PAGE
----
Perceptions of cycling helmet safety in relation to sports-related concussion mitigation amongst competitive cyclists
Keywords:Sports-related concussion; Cycling; Helmets; Safety; Perceptions
Whilst research into competitive cycling and sports-related concussion (SRC) has developed over the past few years, understanding of competitive cyclists’ perceptions of helmet safety in relation to mitigating SRC is limited. Therefore, this study aimed to explore these perceptions along with cyclists’ attitudes towards seeking medical attention in the event of sustaining helmet damage.
- 2. Materials and Methods
Four hundred and five participants of mixed sex, age, abilities and cycling disciplines, completed an anonymous self-reported online survey, made up of ‘Yes’ or ‘No’, Likert scale and open-ended questions, to assess perception of bicycle helmets in relation to sports-related concussion. Inferential and descriptive statistics were used to analyze data. Chi-square tests of independence were conducted to assess the influence of sex, age, discipline, and ability level on frequency of survey response rates. Mann–Whitney U tests were conducted to assess between-sex differences for individual Likert scale responses, and Kruskal–Wallis tests were conducted to assess between-ability level differences for individual Likert scale responses. Post-hoc analyses were conducted using Tukey’s to examine where differences between groups occurred. Open-field data were analyzed using conventional content analysis (Hsieh & Shannon, 2005).
- 3. Results
Understanding of helmet safety
Whilst most respondents correctly reported a helmet can reduced the risk of skull fractures, 79.5% incorrectly reported that helmets do offer protection against concussion. There were no significant differences in knowledge of helmet safety between age, sex or ability levels (P > 0.05). However, there were significant differences between disciplines for knowledge of protection against concussion (χ2 = 30.681; P = 0.013), with BMX and Audax/Long Distance cyclists more likely to correctly report helmets do not prevent SRC.
Attitudes towards helmet damage
Table 3 shows the responses to three scenarios relating to helmet damage. If the helmet was cracked, most respondents stated they would replace it with a new one (Agree = 15.3%, Strongly Agree = 80.7%). However, significant differences were revealed between disciplines with respect to a potential head injury following a crash resulting in a scuffed helmet (P = 0.001) and after a crash resulting in a cracked helmet (P = 0.013), with post-hoc pairwise comparisons (P < 0.05) finding Mountain Bike and BMX athletes were less likely to seek medical attention than in these scenarios than Cyclo-cross and triathlon/duathlon athletes.
Table 1. Attitudes towards helmet damage and seeking medical attention.
Frequency of Likert survey responses
“I would seek medical care for potential head injuries if I had been involved in a high impact crash, but my head (and helmet) did not contact the floor.”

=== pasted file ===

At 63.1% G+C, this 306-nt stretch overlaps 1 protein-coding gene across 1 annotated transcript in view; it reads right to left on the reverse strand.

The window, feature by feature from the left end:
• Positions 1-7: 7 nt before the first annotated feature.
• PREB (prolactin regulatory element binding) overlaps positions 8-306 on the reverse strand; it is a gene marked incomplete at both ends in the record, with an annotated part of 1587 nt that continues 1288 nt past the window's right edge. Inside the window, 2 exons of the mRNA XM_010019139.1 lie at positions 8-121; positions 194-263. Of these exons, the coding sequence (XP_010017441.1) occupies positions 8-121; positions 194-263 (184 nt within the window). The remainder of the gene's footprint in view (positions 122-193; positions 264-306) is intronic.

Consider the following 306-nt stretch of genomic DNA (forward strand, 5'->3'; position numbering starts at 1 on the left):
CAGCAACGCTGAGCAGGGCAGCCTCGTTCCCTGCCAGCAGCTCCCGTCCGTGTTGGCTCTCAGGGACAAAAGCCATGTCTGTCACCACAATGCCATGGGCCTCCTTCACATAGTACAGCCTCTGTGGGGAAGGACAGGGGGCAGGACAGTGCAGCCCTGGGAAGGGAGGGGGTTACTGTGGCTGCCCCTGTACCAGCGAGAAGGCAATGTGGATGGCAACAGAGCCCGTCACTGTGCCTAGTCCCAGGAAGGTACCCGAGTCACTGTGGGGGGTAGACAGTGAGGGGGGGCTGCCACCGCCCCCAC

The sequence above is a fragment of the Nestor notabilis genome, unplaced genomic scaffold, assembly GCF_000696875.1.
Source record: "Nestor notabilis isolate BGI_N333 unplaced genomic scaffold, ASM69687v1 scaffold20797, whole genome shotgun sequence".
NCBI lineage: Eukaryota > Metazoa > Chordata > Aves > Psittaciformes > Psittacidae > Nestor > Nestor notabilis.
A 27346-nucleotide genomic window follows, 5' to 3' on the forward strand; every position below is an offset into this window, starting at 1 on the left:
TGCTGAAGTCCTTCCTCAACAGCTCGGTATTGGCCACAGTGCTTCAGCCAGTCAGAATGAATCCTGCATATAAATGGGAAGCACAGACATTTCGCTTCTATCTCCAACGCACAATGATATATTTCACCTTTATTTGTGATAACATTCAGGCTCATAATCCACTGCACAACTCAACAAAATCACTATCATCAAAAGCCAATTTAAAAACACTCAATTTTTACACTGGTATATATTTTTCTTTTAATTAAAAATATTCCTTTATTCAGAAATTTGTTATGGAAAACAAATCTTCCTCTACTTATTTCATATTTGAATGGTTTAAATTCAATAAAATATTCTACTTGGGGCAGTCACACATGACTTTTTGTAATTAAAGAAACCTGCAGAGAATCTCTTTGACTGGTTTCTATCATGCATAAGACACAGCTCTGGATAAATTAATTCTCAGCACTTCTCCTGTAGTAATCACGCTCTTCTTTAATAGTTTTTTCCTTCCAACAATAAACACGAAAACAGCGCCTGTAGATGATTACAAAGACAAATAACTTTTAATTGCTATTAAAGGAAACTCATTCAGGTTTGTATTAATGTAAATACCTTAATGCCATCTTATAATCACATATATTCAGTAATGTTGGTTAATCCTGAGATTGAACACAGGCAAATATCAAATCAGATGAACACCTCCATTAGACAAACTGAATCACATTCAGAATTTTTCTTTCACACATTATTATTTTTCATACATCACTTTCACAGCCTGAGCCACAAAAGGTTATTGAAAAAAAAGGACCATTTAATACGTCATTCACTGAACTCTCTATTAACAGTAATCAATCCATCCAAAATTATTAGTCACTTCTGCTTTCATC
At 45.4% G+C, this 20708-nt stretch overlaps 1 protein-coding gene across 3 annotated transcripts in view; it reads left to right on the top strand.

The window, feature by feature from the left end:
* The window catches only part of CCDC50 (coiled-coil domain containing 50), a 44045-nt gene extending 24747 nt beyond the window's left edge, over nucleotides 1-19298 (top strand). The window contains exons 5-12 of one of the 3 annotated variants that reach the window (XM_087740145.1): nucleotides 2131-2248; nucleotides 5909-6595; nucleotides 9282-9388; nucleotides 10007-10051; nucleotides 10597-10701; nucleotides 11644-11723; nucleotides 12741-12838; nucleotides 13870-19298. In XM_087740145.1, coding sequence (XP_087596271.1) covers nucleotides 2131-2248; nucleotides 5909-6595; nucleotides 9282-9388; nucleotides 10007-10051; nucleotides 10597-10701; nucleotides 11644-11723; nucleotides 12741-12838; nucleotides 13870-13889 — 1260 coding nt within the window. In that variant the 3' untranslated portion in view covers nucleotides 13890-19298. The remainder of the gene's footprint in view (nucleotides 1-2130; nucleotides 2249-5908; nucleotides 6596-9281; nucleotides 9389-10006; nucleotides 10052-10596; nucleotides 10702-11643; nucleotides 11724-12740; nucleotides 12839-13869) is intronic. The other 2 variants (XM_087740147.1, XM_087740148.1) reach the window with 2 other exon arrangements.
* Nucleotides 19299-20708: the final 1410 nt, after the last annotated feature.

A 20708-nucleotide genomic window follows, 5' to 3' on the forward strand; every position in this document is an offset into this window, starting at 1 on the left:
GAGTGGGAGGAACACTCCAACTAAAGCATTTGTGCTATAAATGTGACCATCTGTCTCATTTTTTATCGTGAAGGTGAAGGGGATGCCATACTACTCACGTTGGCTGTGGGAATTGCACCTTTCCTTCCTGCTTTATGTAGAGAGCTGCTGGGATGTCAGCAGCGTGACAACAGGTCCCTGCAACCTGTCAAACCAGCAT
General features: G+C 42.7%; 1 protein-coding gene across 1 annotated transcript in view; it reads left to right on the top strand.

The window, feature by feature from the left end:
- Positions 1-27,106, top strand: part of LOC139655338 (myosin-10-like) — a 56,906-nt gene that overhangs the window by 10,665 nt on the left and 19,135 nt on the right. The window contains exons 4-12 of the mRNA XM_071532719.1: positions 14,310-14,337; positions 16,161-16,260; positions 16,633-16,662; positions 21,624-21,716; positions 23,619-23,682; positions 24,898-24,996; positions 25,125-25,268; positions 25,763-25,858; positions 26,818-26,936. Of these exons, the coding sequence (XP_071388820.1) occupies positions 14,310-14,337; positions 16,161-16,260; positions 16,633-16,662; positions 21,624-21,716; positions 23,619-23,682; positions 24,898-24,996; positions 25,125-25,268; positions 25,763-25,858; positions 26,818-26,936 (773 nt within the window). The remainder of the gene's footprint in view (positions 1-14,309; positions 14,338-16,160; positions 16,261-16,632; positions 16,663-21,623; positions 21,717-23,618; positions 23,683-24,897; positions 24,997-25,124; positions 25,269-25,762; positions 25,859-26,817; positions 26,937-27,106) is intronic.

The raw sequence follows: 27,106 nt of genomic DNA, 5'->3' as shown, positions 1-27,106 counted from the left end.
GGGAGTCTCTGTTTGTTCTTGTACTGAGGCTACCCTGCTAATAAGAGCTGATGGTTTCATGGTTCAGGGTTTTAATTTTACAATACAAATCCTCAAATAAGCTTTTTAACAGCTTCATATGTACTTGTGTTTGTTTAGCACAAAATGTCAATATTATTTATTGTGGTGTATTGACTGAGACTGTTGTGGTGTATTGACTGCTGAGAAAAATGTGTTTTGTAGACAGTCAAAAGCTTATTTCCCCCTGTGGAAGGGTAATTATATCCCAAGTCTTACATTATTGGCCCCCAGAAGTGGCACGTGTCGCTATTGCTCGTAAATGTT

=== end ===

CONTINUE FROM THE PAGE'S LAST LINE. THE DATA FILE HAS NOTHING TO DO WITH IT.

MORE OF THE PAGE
“I would seek medical care for potential head injuries if I had been involved in a crash where my helmet had been scuffed but not cracked.”
“I would seek medical care for potential head injuries if I had been involved in a crash where my helmet had been cracked.”
While previous research has reported concussion knowledge amongst cyclists is generally comparable to that of other athletes (Hurst et al., 2019; Hardwicke and Hurst, 2020), our findings suggest there remains confusion around the effectiveness of cycling helmets to mitigate from SRC. Additionally, Mountain Bike and BMX riders reported to have a more cavalier attitude to seeking medical attention in the event of sustaining helmet damage. This may be linked to risk taking behaviours and the extreme nature of these events which has been previously reported (Clarke et al., 2019). However, BMX athletes also reported a disparity between understanding and action. Whilst they were more likely to correctly report that a helmet does not prevent SRC, they also reported refraining from seeking medical care following a suspected head injury in scenarios where this would be recommended.
- Practical Applications
Many cyclists still appear to be willing to put their health at risk despite sustaining helmet damage and potential SRC. However, this may be influenced by a false sense of security in a helmets’ ability to prevent such injuries. Therefore, we propose further work is still needed to educate riders on the effectiveness of helmets, and also further independent research is needed using clinical outcome data to ascertain the effectiveness of concussion mitigation technologies in helmets.
This study found that considerable numbers of competitive cyclists still believe cycling helmets protect against SRC and reported they would not, or were unsure, whether they would seek medical care if they scuffed or cracked a helmet. Therefore, further education regarding helmets effectiveness in SRC mitigation is required.
Funding: This research received no external funding.
Acknowledgments: Thank you to all the respondents who took the time to complete the survey.
Conflicts of Interest: The authors declare no conflict of interest. However, the full manuscript of this abstract has been published in the International Journal of Environmental Research and Public Health (https://doi.org/10.3390/ijerph19052861).
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